by Rev. Johnny Wong
Faith is a key doctrine in our Christian life. Faith is a word with many meanings. It can mean faithfulness (Matthew 24:45). It can mean absolute trust, as shown by some of the people who came to Jesus for healing (Luke 7:2-10). It can mean confident hope (Hebrews11:1). Or, as James points out, it can even mean a barren belief that does not result in good deeds (James 2:14-26). What does Paul mean when, in the book of Romans, he speaks of saving faith?
We must be very careful to understand faith as Paul uses the word, because he ties faith so closely with salvation. It is not something we must do in order to earn salvation –if that were true, then faith would be just one more deed, and Paul clearly states that human deeds can never save us (Galatians 2:16). Instead, faith is a gift God gives us because he is saving us (Ephesians 2:8). It is God’s grace, not our faith, that saves us. In his mercy, however, when he saves us he gives us faith – a relationship with his Son that helps us becoming like him. Through the faith he gives us, he carries us from death into life (John 5:24).
Even in Old Testament times, grace, not deeds, was the basis of salvation. As the book of Hebrews points out, “it is impossible for the blood of the bulls and goats to take away sins” (10:4). God intended for his people to look beyond the animal sacrifices to him, but all too often they, instead, put their confidence in fulfilling the requirements of the law – that is, performing the required sacrifices. When Jesus triumphed over death, he cancelled the charges against us and opened the way to the Father (Colossians 2:12-15). Because he is merciful, he offers us faith. How tragic if we turn faith into a deed and try to develop it on our own! We can never come to God through our own faith, any more than his Old Testament people would come through their own sacrifices. Instead, we must accept his gracious offer with thanksgiving and allow him to plant the seed of faith within us.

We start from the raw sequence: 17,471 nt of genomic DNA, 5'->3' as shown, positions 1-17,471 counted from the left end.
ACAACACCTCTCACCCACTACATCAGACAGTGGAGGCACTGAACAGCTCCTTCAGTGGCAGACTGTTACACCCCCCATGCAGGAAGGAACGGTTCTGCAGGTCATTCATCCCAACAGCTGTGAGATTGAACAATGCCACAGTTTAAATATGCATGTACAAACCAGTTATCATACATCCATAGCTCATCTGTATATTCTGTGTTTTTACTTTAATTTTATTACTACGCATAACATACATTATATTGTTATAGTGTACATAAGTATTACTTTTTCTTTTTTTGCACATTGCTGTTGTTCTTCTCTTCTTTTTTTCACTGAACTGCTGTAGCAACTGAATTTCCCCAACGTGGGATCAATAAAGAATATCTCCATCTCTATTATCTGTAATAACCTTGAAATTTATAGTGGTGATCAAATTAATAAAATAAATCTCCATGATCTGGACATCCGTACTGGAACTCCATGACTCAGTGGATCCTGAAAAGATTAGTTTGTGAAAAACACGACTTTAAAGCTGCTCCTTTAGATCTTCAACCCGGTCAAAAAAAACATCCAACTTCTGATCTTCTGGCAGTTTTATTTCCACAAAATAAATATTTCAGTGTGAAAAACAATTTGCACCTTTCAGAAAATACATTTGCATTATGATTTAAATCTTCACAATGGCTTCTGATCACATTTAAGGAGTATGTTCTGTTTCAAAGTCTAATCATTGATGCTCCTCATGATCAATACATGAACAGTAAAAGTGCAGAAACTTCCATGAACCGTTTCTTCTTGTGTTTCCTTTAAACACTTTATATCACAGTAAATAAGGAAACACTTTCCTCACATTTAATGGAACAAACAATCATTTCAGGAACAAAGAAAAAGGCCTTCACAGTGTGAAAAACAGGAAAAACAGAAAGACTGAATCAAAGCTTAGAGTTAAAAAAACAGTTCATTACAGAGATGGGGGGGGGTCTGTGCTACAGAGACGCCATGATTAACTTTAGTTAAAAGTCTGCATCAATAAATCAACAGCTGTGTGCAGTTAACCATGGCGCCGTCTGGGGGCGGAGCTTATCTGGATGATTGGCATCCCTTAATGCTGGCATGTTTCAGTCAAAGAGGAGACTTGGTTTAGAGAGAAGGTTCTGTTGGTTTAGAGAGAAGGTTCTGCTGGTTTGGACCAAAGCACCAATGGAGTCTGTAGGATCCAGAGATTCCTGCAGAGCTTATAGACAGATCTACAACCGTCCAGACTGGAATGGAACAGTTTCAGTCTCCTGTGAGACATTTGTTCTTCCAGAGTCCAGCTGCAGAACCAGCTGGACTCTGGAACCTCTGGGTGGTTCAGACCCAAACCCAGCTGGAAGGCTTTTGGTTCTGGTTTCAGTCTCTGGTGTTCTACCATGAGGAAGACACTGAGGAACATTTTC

Abraham had a very real faith. We know that Scripture says, “Abraham believed God, and it was credited to him as righteousness” (James 2:23). In one sense of that legal term “justified,” Abraham was justified at that moment, declared innocent in the sight of God.
But Abraham was not proven righteous until he subsequently obeyed God’s command and came to Mount Moriah, ready and willing to sacrifice his beloved son, Isaac. In that act he was justified in another vital legal sense: his innocence was displayed!
What James tells us is that the kind of faith that makes us righteous before God will also make us righteous before men. A true faith in God will transform us within, and the new person we have become will act out a relationship with God.
Rahab showed that she had a true and saving faith in God by hiding the spies that had entered Jericho. Likewise, we too can show our true and saving faith in God by many of the choices we made after becoming Chrisitans.
What a joy it is to know that our faith is real. What a joy it is to have a faith that works.
“You can say you are a Christian, but that doesn’t make you one. The true Christian will give evidence of faith by a transformed life. The kind of faith that will take you to heaven is the kind of faith that will produce godliness in your life here and now.” said Charles H. Robinson.